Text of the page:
An Royal College of Midwives press release discusses a new report on the threats faced by maternity services.
The Royal College of Midwifery has published State of Maternity Services Report 2016. The report examines emerging issues and trends in relation to maternity services. It highlights that over a third of the UK’s NHS midwives are nearing retirement age; the increase in births to older mothers, who may require more care throughout their pregnancies; and rates of obesity which are placing additional demands on maternity services.
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The National Federation of Women’s Institutes (NFWI) and National Childbirth Trust have published Support overdue: women’s experiences of maternity services 2017. This report presents the findings of the NFWI’s and NCT’s second survey of women’s experiences of maternity care, providing insights into key aspects of the experiences of 2,500 women. Women are generally positive about the maternity care they receive and many praised the professionalism of the staff who cared for them but some findings gave cause for concern.
Read the full report here
Additional Link to RCM press release here
The National Institute of Health and Clinical Excellence (NICE) published its guideline for safe midwifery staffing in maternity settings (NICE Safe Staffing Guideline NG4 2015) in February 2015. This publication from the Royal College of Midwives supports senior midwives and NHS managers implement the NICE safe midwifery staffing guideline.
Link to full document here
Guidance from the Royal College of Midwives which explains the role of the midwife, the limits and scope of the role, its relationship with other professionals and care givers and the approaches which are most likely to lead to safe and effective staffing decisions.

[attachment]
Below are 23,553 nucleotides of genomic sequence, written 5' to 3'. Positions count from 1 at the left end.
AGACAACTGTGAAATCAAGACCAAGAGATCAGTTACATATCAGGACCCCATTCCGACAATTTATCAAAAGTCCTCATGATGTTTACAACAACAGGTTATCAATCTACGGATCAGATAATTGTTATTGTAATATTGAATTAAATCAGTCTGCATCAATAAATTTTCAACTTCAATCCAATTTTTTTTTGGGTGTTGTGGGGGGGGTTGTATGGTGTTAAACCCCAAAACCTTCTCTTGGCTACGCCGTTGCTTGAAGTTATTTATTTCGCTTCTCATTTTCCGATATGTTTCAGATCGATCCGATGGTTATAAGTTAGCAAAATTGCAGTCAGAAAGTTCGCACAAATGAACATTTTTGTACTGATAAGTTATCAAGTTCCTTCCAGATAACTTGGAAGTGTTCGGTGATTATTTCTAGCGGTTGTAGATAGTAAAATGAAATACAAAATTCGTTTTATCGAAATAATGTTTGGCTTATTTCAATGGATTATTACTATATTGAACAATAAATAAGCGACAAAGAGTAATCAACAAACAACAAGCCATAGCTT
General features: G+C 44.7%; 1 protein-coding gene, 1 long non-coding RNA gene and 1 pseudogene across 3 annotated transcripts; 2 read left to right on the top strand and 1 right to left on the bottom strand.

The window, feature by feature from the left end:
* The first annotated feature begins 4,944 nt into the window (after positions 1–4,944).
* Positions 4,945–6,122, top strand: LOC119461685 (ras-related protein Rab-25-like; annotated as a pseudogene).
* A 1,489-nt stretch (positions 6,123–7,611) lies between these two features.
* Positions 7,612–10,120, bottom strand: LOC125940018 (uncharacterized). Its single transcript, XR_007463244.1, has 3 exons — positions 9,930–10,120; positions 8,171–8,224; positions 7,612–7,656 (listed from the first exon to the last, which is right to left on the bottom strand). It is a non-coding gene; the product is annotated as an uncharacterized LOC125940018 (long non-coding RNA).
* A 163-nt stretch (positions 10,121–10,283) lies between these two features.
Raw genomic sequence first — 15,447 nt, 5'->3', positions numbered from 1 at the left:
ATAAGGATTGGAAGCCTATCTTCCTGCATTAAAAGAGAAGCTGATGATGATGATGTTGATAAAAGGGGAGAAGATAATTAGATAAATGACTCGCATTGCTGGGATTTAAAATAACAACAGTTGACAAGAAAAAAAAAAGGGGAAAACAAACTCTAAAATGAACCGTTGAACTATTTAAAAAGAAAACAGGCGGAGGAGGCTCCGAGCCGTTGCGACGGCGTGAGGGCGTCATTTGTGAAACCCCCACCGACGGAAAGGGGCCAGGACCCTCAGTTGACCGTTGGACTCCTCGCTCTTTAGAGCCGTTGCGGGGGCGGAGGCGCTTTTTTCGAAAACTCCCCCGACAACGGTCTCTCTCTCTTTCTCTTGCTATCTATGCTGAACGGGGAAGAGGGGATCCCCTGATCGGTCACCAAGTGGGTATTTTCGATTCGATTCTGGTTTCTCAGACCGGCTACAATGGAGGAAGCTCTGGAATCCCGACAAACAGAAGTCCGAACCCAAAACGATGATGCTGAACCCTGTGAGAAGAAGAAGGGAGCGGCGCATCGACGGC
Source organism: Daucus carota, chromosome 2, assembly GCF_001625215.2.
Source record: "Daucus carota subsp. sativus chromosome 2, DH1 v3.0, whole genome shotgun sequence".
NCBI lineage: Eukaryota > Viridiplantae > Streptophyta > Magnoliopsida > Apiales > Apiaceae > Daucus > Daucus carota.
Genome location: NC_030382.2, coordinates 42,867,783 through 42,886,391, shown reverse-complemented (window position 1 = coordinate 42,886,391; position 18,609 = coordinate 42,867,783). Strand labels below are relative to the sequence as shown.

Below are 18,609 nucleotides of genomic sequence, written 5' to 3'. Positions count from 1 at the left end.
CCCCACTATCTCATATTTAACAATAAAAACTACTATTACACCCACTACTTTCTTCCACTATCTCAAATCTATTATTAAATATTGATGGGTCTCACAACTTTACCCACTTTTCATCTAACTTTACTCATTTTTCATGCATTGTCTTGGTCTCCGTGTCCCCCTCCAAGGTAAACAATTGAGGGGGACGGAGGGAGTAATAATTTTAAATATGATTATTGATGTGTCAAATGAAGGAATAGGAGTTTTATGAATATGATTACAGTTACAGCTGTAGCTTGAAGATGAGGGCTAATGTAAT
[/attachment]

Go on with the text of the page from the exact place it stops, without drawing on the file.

“The role of the midwife is clearly described and demarcated. The evidence shows that
it is in the interests of women to receive the majority of their care from a small group
of midwives they know and trust. Midwifery services should be staffed to enable this
Read the full document here
The recommendations take account of the significant variation in service provision around the country in terms of workload complexity, geography and current middle-grade staffing. Therefore, the report recognises that there is no single solution to delivering safe maternity and gynaecological services.
The report specifically looks at the need for some degree of resident consultant working as a solution to workforce issues and recommends the use of hybrid rotas, which include both resident and non-resident out-of-hours shifts.
The report also includes case studies demonstrating how this model is working in practice across the country, and proposes RCOG standards for consultant job descriptions and job plans to support the recommendations.